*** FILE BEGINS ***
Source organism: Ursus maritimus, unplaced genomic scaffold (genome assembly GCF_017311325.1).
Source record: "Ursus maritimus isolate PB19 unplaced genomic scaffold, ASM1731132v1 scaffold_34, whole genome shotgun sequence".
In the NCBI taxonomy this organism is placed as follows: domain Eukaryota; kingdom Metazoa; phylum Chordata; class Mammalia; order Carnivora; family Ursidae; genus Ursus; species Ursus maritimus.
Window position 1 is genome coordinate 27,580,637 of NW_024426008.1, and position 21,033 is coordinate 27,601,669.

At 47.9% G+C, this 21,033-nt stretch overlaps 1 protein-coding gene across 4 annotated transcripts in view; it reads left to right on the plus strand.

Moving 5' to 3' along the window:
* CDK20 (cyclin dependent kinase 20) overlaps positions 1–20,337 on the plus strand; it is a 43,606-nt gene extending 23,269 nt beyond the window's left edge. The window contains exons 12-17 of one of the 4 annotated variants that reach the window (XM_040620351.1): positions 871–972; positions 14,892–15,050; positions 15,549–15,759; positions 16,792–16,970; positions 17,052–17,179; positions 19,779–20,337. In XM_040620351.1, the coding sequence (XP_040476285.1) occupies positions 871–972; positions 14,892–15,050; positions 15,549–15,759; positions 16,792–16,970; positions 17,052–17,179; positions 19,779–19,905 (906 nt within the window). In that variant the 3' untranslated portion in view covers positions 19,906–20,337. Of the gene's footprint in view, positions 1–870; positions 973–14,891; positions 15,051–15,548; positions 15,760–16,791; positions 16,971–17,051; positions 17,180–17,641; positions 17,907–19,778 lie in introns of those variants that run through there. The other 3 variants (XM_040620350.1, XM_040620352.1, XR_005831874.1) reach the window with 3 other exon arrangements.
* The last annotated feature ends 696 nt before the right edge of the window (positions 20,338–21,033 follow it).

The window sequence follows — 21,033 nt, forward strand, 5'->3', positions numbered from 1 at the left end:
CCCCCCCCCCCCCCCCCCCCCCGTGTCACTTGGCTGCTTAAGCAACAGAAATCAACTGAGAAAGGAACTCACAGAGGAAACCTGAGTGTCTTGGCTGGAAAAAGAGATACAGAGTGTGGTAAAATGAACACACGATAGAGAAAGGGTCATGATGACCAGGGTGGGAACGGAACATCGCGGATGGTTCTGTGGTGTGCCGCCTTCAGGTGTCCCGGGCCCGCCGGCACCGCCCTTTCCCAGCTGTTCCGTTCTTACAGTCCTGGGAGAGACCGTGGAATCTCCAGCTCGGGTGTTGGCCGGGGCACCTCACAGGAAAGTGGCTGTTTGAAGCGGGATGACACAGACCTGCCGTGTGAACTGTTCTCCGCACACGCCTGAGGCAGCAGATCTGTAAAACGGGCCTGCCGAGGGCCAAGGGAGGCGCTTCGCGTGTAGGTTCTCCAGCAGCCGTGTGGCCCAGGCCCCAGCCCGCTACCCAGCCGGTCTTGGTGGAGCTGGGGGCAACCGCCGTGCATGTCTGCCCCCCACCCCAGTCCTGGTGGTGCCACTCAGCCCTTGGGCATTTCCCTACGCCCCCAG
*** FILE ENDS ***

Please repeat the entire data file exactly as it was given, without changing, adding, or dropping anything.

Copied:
Source organism: Ursus maritimus, unplaced genomic scaffold (genome assembly GCF_017311325.1).
Source record: "Ursus maritimus isolate PB19 unplaced genomic scaffold, ASM1731132v1 scaffold_34, whole genome shotgun sequence".
In the NCBI taxonomy this organism is placed as follows: domain Eukaryota; kingdom Metazoa; phylum Chordata; class Mammalia; order Carnivora; family Ursidae; genus Ursus; species Ursus maritimus.
Window position 1 is genome coordinate 27,580,637 of NW_024426008.1, and position 21,033 is coordinate 27,601,669.

At 47.9% G+C, this 21,033-nt stretch overlaps 1 protein-coding gene across 4 annotated transcripts in view; it reads left to right on the plus strand.

Moving 5' to 3' along the window:
* CDK20 (cyclin dependent kinase 20) overlaps positions 1–20,337 on the plus strand; it is a 43,606-nt gene extending 23,269 nt beyond the window's left edge. The window contains exons 12-17 of one of the 4 annotated variants that reach the window (XM_040620351.1): positions 871–972; positions 14,892–15,050; positions 15,549–15,759; positions 16,792–16,970; positions 17,052–17,179; positions 19,779–20,337. In XM_040620351.1, the coding sequence (XP_040476285.1) occupies positions 871–972; positions 14,892–15,050; positions 15,549–15,759; positions 16,792–16,970; positions 17,052–17,179; positions 19,779–19,905 (906 nt within the window). In that variant the 3' untranslated portion in view covers positions 19,906–20,337. Of the gene's footprint in view, positions 1–870; positions 973–14,891; positions 15,051–15,548; positions 15,760–16,791; positions 16,971–17,051; positions 17,180–17,641; positions 17,907–19,778 lie in introns of those variants that run through there. The other 3 variants (XM_040620350.1, XM_040620352.1, XR_005831874.1) reach the window with 3 other exon arrangements.
* The last annotated feature ends 696 nt before the right edge of the window (positions 20,338–21,033 follow it).

The window sequence follows — 21,033 nt, forward strand, 5'->3', positions numbered from 1 at the left end:
CCCCCCCCCCCCCCCCCCCCCCGTGTCACTTGGCTGCTTAAGCAACAGAAATCAACTGAGAAAGGAACTCACAGAGGAAACCTGAGTGTCTTGGCTGGAAAAAGAGATACAGAGTGTGGTAAAATGAACACACGATAGAGAAAGGGTCATGATGACCAGGGTGGGAACGGAACATCGCGGATGGTTCTGTGGTGTGCCGCCTTCAGGTGTCCCGGGCCCGCCGGCACCGCCCTTTCCCAGCTGTTCCGTTCTTACAGTCCTGGGAGAGACCGTGGAATCTCCAGCTCGGGTGTTGGCCGGGGCACCTCACAGGAAAGTGGCTGTTTGAAGCGGGATGACACAGACCTGCCGTGTGAACTGTTCTCCGCACACGCCTGAGGCAGCAGATCTGTAAAACGGGCCTGCCGAGGGCCAAGGGAGGCGCTTCGCGTGTAGGTTCTCCAGCAGCCGTGTGGCCCAGGCCCCAGCCCGCTACCCAGCCGGTCTTGGTGGAGCTGGGGGCAACCGCCGTGCATGTCTGCCCCCCACCCCAGTCCTGGTGGTGCCACTCAGCCCTTGGGCATTTCCCTACGCCCCCAG